Away from light and moisture, keep items at room temperature. Keep out of the bathroom. Keep any drugs away from children and pets. Unless specifically instructed to do so, avoid flushing drugs down the toilet or pouring them into drains. When the product is no longer needed or has expired, dispose of it properly. Contact your pharmacist or the neighborhood waste management firm.
Adjusting the recommended dose for treating gout flares in patients with mild (Clcr 50 to 80 mL/min) to moderate (Clcr 30 to 50 mL/min) renal function impairment is not necessary, although patients should be closely watched for colchicine side effects. A treatment course should only be repeated once every two weeks in patients with significant impairment, even though the dose does not need to be changed for the treatment of gout flares. Consideration should be given to an alternative form of treatment for patients whose gout flares necessitate repeated courses. The total recommended dose for treating gout flares should be decreased for dialysis patients to a single dose of 0.6 mg (one tablet). The therapy regimen for these patients shouldn't be repeated more frequently than once every two weeks. Those using COLCRYS for prophylaxis who have renal impairment should not use COLCRYS to treat gout flare-ups.
SIDE EFFECTS Gout flare-up prevention
Diarrhea was the most often reported adverse effect in clinical studies with colchicine for the prevention of gout.
Care For Gout Flares
In the clinical trial using COLCRYS to treat gout flares, diarrhea (23%) and pharyngolaryngeal discomfort (3%), respectively, were the most frequently reported side events.
The most frequent side effects in individuals starting COLCRYS are gastrointestinal tract adverse effects, which can occur in up to 20% of patients given therapeutic doses and often manifest within 24 hours. Cramps, nauseousness, diarrhea, abdominal pain, and vomiting are typical symptoms. If these events are severe, they should be considered dose-limiting since they may signal the beginning of more serious toxicity.
Experience With Clinical Trials For Gout
The adverse reaction rates seen in clinical studies of one drug cannot be directly compared to those seen in clinical studies of another drug because clinical studies are conducted under highly controlled and variable conditions, and they may not be a good indicator of the rates seen in a larger patient population in clinical practice.
In a randomized, double-blind, placebo-controlled study, 26% of patients who took COLCRYS at the recommended dose (1.8 mg over an hour) experienced gastrointestinal side effects, compared to 77% of patients who took colchicine at a non-recommended high dose (4.8 mg over six hours), and 20% of patients who took a placebo. The most typical drug-related gastrointestinal side event recorded was diarrhea. Diarrhea is connected to COLCRYS therapy, as demonstrated in Table 3. Those on the high-dose regimen had a higher chance of developing diarrhea than those on the low-dose treatment. Among patients using the unrecommended high-dose colchicine regimen, severe diarrhea occurred in 19% of cases, and vomiting struck 17% of patients, but not in patients taking the advised low-dose COLCRYS regimen.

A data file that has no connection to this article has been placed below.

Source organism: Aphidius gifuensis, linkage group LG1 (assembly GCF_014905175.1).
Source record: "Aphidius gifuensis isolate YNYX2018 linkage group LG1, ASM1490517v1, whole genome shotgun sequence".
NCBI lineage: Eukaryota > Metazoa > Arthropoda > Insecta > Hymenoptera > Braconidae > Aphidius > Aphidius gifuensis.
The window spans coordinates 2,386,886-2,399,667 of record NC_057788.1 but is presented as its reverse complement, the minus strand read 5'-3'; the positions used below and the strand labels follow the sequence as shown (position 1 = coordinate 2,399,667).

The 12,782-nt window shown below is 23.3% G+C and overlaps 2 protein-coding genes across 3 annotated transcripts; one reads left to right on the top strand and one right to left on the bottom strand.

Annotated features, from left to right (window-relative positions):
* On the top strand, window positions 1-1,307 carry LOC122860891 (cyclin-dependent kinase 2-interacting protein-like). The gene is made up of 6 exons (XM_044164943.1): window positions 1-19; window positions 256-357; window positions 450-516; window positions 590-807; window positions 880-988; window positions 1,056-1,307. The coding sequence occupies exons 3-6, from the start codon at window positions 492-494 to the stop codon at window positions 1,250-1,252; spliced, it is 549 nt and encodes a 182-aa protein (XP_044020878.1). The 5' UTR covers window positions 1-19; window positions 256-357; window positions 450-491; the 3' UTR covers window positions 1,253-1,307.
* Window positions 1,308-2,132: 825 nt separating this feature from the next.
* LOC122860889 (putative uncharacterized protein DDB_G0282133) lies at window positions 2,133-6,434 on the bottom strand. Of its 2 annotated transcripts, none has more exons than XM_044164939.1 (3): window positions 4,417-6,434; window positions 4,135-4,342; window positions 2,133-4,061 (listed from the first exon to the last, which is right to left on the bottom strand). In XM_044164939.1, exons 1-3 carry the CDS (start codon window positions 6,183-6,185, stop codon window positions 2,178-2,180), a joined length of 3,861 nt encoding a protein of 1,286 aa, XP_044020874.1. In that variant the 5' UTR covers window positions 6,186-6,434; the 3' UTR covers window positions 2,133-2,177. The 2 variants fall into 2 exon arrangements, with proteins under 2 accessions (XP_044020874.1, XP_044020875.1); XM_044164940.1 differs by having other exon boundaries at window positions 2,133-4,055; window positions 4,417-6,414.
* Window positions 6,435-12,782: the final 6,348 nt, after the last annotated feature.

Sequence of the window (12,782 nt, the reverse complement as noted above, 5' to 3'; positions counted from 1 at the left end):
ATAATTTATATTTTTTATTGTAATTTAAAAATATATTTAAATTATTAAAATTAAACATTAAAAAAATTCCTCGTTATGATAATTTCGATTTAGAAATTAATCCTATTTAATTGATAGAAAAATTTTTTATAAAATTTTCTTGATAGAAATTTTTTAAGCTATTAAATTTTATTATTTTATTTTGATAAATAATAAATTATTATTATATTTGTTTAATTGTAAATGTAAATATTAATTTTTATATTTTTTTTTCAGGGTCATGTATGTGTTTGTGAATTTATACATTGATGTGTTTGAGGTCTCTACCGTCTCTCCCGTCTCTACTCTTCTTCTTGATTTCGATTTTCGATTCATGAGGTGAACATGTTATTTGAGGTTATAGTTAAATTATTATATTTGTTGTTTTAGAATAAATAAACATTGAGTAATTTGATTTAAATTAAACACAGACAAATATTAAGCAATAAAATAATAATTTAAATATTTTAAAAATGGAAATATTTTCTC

Experience with Postmarketing
Colchicine has serious toxic side effects, including myelosuppression, disseminated intravascular coagulation, and damage to cells in the renal, hepatic, circulatory, and central neurological systems. They most frequently happen as a result of excessive accumulation or overdosage. Colchicine has been linked to the following side effects. When the medication is briefly stopped or the colchicine dose is decreased, they have often been reversible. It is not always possible to accurately measure these reactions' frequency or establish a causal link to drug exposure because the reports of these reactions come voluntarily from a population whose number is unknown.
neurological condition: sensory-motor neuropathy
Dermatological symptoms include baldness, rash, and maculopapular rash.
digestive: diarrhea, lactose intolerance, nausea, vomiting, stomach pain, cramps, and abdominal pain
Leukopenia, granulocytopenia, thrombocytopenia, pancytopenia, and aplastic anemia are hematological conditions.
increased ALT and AST in the liver
Musculoskeletal: rhabdomyolysis, myopathy, increased CPK, myotonia, muscle weakness, and discomfort.
reproductive disorders: oligospermia and azoospermia
Colchicine, or COLCRYS, is a substrate of the P-glycoprotein efflux transporter (P-gp). The cytochrome P450 enzyme CYP3A4 played a major role in the metabolism of colchicine among the examined enzymes. While most P-gp inhibitors also inhibit CYP3A4, higher colchicine concentrations are likely if COLCRYS is taken along with them. Drug interactions have been reported to be fatal.